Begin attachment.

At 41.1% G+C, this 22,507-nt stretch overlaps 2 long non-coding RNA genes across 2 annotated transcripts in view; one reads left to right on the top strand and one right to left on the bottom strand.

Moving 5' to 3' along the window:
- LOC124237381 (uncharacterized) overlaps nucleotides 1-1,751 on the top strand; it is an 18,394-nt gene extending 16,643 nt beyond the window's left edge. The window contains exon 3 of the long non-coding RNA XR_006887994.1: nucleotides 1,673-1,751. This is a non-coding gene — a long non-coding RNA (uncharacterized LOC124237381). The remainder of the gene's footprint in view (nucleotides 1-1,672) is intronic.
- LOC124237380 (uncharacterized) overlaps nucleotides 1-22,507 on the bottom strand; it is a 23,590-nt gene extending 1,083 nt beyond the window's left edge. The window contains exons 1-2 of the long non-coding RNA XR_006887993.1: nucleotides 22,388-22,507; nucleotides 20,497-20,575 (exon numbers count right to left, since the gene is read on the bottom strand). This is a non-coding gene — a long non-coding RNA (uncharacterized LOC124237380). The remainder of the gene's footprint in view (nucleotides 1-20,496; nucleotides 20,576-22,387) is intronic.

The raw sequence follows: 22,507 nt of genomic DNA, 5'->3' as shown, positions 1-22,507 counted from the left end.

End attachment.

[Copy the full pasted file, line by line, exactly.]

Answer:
At 41.1% G+C, this 22,507-nt stretch overlaps 2 long non-coding RNA genes across 2 annotated transcripts in view; one reads left to right on the top strand and one right to left on the bottom strand.

Moving 5' to 3' along the window:
- LOC124237381 (uncharacterized) overlaps nucleotides 1-1,751 on the top strand; it is an 18,394-nt gene extending 16,643 nt beyond the window's left edge. The window contains exon 3 of the long non-coding RNA XR_006887994.1: nucleotides 1,673-1,751. This is a non-coding gene — a long non-coding RNA (uncharacterized LOC124237381). The remainder of the gene's footprint in view (nucleotides 1-1,672) is intronic.
- LOC124237380 (uncharacterized) overlaps nucleotides 1-22,507 on the bottom strand; it is a 23,590-nt gene extending 1,083 nt beyond the window's left edge. The window contains exons 1-2 of the long non-coding RNA XR_006887993.1: nucleotides 22,388-22,507; nucleotides 20,497-20,575 (exon numbers count right to left, since the gene is read on the bottom strand). This is a non-coding gene — a long non-coding RNA (uncharacterized LOC124237380). The remainder of the gene's footprint in view (nucleotides 1-20,496; nucleotides 20,576-22,387) is intronic.

The raw sequence follows: 22,507 nt of genomic DNA, 5'->3' as shown, positions 1-22,507 counted from the left end.